Elise Lacher: I am a big fan of bundling. For one thing, it becomes the standard of care in the clinics. It helps to address the issue of having several individual doctors working in a clinic. We don't have Dr. A doing one thing and Dr. B doing something else, because the bundled package says we do this in our clinic. The standard of care for our clinic for these particular services is this and it gets done.
Also, bundling really helps in explaining treatment plans. We've got the doctor doing the recommendation, and that's what gets done. And we find that clients get to "yes" a lot faster and more frequently with bundling of services. And we're doing more of the services that the pets need. The practices are more profitable, and pets obviously are getting better care.
Dunn: Bundling doesn't always mean a lower cost to the client. It's just easier for the team and it's easier for the client. The client knows what they're going to pay. The team is doing it because they believe in it. So it's more attractive to the client and the team. And it works.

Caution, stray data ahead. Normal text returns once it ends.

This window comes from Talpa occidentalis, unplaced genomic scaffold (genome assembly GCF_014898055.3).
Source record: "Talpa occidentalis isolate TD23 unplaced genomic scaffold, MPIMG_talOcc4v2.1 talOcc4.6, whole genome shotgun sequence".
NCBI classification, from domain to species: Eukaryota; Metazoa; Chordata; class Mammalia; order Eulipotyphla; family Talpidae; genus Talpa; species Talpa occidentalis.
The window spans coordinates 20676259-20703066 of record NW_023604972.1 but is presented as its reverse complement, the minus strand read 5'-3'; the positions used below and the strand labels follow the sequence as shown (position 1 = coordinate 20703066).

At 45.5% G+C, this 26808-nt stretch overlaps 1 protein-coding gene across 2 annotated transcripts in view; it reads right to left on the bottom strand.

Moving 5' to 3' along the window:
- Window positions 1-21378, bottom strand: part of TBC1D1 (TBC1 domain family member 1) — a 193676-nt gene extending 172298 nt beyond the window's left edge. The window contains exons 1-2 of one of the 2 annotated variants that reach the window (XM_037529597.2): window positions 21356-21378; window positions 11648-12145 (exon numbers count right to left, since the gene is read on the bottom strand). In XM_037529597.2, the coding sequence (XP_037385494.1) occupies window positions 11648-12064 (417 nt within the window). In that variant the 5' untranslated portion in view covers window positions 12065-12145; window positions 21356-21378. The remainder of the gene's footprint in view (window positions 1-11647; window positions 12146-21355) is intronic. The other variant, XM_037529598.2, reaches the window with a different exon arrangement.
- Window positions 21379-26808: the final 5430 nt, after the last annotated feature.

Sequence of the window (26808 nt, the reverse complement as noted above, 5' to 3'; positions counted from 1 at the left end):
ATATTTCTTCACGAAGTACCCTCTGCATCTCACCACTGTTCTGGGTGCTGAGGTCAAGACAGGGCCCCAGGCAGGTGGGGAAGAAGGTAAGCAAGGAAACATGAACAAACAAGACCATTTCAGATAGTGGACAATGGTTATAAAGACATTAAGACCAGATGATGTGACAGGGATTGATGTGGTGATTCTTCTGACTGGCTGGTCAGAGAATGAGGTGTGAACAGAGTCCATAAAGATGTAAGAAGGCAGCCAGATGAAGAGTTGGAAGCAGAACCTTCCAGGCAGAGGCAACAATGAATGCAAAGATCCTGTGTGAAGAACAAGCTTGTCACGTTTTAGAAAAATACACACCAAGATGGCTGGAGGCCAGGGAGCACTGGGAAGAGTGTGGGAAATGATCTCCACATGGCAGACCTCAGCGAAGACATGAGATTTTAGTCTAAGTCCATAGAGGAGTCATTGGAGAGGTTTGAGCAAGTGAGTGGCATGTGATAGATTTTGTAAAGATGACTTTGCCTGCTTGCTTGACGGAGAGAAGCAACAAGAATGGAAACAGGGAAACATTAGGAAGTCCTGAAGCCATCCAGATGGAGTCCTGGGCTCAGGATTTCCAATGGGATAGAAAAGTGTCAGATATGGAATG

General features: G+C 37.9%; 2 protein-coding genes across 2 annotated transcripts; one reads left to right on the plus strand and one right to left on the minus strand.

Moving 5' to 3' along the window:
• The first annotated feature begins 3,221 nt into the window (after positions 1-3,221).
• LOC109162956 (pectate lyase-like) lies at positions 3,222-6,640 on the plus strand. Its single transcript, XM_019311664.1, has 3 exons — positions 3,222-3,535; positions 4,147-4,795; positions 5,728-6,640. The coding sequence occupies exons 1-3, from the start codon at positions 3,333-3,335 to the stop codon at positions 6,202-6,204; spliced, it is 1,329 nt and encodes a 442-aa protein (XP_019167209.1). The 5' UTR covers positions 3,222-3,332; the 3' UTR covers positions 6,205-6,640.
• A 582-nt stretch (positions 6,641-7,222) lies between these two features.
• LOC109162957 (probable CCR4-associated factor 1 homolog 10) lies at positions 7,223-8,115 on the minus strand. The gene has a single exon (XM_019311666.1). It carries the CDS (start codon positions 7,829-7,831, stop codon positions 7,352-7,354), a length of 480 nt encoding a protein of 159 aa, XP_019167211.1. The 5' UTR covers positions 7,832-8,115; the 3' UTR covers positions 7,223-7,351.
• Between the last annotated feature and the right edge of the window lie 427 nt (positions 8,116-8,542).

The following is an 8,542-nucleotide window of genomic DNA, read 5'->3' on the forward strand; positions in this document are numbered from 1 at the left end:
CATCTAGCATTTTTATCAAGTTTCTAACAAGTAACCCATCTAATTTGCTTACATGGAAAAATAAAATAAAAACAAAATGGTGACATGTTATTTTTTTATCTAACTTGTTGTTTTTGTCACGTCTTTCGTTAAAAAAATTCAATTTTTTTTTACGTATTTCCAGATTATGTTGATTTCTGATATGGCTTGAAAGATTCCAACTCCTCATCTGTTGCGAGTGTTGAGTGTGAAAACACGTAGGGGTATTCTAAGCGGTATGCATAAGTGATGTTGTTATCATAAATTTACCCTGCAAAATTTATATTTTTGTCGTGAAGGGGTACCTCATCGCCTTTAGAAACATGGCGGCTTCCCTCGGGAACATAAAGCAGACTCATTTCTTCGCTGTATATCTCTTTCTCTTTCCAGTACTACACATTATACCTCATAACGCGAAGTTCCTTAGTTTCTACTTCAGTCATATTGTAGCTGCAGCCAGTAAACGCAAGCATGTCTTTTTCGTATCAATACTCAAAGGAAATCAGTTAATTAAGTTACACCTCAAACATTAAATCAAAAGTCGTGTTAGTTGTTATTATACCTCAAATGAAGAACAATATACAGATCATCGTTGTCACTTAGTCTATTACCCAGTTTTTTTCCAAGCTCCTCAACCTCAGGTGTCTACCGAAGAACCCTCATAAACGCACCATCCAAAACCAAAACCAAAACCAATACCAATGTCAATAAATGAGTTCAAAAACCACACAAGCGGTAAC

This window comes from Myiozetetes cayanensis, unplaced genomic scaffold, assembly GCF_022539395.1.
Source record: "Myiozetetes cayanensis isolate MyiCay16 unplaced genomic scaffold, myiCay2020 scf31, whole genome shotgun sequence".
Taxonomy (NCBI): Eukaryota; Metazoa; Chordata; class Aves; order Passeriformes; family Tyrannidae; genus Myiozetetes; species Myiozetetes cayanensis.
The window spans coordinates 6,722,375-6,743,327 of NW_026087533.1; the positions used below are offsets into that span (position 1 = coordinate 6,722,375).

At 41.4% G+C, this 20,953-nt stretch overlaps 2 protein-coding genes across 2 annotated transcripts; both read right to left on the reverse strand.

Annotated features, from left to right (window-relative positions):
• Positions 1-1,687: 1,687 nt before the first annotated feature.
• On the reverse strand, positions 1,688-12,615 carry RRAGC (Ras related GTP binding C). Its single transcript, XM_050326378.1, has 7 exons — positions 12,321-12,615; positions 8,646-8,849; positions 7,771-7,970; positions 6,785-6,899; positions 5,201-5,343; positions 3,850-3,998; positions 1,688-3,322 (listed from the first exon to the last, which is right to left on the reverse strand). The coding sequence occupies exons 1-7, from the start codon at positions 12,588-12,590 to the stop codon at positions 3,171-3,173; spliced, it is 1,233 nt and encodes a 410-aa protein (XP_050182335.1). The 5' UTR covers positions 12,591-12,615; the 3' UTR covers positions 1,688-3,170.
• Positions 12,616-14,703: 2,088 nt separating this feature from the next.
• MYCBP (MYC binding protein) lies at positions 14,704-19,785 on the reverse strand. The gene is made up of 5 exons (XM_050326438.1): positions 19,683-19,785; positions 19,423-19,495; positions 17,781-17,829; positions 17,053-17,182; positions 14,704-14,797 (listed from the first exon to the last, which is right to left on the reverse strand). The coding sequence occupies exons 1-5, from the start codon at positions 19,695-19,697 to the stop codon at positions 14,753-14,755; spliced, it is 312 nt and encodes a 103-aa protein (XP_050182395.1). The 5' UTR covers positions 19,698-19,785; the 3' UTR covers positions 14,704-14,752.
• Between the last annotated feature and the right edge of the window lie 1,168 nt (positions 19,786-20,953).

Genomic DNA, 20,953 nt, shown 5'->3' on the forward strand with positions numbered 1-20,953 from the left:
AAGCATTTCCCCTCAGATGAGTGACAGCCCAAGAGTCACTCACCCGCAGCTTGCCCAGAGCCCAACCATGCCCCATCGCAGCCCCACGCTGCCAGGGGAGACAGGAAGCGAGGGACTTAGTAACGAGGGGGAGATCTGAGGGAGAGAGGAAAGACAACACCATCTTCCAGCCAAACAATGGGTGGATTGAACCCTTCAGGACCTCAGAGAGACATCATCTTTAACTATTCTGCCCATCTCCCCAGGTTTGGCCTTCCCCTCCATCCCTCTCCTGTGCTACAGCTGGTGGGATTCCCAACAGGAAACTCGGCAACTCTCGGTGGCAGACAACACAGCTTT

Wood: While I have a long history of being very anti-discount, I would argue that when you bundle things, clients will opt for a higher level of service than they would have otherwise. At the end of the day, what bundling does is make the people at the veterinary clinic feel better about it and have more comfort and conviction. They see that the client is getting a better deal, they meet less resistance, and so they're more likely to recommend it.